Hammack imbues this gentle story with minimal conflict, focusing instead on magical wonder, love of nature, a righteous king (Roland invents representational democracy!), and the emotional connections between family and friends. The cheerful tone and language are inspired by older bedtime storytelling traditions: “Nectar flowed in all the cups,” Hammock writes, of a celebration. “Every dish of food was devoured. Everyone agreed this was the most joyous festival yet.” Sprinkled throughout are stories about dwarves and giants, other visitors to the fairyland, and Iadore’s distant descendant, a young girl named Ilove, who speaks to the animals and can see fairies. Ilove learns about her ancestry and plays an important role in dispelling a magical enchantment.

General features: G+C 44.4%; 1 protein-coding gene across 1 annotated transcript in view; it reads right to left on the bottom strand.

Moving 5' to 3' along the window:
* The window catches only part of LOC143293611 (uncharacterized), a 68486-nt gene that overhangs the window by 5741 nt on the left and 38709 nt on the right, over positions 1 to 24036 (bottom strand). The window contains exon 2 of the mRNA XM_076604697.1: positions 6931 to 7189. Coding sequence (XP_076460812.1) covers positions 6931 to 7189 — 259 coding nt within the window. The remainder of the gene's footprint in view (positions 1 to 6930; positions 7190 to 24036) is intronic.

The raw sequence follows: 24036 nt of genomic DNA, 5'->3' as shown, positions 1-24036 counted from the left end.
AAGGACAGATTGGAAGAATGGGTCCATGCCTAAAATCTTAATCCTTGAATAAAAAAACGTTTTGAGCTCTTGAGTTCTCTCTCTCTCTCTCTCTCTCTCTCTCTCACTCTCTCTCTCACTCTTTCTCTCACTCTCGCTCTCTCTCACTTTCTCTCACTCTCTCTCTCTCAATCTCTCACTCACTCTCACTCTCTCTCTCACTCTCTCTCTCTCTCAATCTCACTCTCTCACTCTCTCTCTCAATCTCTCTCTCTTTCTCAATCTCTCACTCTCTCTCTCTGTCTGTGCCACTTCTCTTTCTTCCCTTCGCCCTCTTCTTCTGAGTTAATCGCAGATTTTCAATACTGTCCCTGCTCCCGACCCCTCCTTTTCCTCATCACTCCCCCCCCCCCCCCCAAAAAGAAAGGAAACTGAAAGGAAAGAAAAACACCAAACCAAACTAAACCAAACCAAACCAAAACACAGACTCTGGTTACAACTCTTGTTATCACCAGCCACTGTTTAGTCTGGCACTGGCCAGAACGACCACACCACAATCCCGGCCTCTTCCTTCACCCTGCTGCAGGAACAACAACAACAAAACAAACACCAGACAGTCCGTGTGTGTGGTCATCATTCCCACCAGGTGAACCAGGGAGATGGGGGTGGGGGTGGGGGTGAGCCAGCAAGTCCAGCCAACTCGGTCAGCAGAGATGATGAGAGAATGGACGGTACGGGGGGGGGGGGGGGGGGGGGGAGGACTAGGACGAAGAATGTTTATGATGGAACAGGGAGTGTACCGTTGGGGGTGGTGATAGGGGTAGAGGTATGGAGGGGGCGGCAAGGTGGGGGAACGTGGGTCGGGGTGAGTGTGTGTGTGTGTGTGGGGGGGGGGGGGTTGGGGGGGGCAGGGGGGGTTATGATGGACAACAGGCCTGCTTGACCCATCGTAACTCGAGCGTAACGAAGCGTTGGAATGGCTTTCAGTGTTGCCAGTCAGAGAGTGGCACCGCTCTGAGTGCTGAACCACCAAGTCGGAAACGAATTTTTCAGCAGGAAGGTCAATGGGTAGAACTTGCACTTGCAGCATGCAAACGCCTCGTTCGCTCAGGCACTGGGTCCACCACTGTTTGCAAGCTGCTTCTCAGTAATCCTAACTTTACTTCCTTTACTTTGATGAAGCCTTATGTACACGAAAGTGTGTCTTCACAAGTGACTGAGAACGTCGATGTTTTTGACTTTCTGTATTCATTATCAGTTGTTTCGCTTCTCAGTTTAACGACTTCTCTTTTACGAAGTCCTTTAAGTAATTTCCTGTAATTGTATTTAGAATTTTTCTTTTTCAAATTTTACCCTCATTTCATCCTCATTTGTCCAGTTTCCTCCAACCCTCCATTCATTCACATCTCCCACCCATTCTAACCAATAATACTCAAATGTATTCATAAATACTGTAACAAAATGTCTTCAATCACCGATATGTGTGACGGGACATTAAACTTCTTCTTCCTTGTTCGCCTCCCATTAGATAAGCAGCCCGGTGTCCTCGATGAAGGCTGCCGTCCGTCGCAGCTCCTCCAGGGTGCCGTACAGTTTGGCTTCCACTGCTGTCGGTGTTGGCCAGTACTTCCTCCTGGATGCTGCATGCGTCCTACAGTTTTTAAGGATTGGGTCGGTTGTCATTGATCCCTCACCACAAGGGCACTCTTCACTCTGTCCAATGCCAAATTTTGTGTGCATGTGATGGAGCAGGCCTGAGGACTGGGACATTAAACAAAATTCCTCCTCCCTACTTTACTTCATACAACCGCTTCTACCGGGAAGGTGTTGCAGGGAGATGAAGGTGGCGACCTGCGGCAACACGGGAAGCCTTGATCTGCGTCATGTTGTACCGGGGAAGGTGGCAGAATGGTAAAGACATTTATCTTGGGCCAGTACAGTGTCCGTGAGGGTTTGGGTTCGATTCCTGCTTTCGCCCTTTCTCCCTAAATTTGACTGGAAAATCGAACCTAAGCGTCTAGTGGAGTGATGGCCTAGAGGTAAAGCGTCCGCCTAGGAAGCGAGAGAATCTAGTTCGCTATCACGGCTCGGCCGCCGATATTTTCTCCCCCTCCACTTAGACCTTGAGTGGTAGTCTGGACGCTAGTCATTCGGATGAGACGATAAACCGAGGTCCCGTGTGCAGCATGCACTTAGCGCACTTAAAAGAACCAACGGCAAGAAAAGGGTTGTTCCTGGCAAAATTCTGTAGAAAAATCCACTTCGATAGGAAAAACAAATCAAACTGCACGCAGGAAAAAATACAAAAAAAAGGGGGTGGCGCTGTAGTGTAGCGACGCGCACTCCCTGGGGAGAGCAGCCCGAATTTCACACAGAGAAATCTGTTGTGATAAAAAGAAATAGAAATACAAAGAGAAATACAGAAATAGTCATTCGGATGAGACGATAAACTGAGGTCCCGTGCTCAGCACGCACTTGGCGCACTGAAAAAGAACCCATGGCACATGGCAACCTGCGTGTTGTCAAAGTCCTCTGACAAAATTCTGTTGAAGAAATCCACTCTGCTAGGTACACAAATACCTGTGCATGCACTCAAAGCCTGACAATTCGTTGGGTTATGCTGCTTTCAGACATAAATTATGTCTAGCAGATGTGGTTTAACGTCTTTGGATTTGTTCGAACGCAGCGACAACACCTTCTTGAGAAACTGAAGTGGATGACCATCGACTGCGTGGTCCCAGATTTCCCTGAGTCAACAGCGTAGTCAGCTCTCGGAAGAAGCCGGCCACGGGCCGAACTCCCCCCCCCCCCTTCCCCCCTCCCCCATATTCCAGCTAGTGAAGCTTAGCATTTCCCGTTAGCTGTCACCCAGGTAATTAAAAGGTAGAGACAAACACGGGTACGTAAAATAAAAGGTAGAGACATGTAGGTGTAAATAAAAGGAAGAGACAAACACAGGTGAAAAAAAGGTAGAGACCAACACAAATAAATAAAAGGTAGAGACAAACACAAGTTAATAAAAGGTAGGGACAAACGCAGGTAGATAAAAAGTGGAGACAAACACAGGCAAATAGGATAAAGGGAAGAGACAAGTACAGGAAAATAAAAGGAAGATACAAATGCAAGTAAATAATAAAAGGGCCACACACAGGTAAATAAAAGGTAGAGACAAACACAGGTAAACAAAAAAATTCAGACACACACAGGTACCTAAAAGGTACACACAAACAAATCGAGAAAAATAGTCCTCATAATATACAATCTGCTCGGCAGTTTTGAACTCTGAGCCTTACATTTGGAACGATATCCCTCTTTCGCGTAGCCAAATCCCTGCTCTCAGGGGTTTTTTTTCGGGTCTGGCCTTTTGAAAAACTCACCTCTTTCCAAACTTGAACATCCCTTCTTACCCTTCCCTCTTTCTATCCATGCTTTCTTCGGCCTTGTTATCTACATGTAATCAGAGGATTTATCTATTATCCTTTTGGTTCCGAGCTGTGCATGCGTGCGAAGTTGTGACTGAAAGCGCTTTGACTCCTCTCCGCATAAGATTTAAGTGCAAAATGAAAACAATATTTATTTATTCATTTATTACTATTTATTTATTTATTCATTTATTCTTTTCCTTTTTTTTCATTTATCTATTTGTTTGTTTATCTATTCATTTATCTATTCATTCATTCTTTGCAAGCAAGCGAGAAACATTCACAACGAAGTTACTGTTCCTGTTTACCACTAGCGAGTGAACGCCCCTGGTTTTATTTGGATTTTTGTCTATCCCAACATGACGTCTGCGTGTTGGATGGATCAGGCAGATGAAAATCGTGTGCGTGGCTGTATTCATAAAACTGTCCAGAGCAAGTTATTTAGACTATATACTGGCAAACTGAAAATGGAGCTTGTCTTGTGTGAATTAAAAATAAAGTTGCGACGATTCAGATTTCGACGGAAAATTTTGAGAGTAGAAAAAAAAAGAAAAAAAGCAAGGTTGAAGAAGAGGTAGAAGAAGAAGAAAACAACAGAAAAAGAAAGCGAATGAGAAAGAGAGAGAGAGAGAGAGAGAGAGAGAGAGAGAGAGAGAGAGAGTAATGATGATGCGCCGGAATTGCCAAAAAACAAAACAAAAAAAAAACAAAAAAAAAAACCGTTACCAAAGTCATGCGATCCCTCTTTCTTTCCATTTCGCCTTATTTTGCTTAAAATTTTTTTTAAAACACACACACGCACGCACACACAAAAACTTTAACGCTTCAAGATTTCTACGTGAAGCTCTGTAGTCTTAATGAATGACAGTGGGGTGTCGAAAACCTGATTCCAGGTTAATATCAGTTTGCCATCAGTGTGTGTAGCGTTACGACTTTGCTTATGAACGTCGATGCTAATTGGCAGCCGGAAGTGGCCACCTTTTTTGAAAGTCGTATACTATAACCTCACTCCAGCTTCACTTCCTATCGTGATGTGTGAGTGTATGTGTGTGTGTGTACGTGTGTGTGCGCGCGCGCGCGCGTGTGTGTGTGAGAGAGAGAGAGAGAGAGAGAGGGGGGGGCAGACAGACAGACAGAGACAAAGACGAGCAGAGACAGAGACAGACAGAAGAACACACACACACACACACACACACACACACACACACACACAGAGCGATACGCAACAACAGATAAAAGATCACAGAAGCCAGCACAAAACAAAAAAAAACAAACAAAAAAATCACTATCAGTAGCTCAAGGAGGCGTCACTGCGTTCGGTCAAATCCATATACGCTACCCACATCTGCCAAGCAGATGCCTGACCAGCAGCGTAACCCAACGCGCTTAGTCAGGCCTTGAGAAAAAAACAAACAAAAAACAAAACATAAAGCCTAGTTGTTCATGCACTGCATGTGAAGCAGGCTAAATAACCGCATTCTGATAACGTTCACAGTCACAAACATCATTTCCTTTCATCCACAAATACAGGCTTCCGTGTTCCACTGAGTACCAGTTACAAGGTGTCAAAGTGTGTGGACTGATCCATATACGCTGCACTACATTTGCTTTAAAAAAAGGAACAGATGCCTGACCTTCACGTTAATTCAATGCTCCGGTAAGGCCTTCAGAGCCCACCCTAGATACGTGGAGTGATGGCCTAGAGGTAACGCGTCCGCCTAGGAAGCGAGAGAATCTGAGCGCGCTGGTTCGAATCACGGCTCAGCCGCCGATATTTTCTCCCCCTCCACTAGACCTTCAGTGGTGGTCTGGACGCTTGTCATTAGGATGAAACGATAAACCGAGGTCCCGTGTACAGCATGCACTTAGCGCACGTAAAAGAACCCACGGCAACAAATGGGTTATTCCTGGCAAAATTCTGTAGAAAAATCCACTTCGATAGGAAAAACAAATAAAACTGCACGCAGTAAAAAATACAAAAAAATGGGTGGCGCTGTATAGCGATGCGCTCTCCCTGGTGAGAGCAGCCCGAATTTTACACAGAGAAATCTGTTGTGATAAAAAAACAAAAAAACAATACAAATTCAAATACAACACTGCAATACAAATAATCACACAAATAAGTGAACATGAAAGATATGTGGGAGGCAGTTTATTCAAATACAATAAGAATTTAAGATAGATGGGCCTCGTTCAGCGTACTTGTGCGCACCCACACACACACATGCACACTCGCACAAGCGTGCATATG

With fairytale innocence, broad world building, and scant descriptions, the book allows readers to fill in the blanks with their own imagination. Love and understanding between different races and between children and parents provide a comforting message of compassion and empathy. This simple story of brave and sympathetic characters is suitable for readers of all ages.
Takeaway: A gentle fairytale in the classical mode, suitable for all ages and bursting with magic, fairies, and love.
Great for fans of: Gail Carson Levine’s Ella Enchanted, Juliet Mariller.
Design and typography: A-
Marketing copy: A-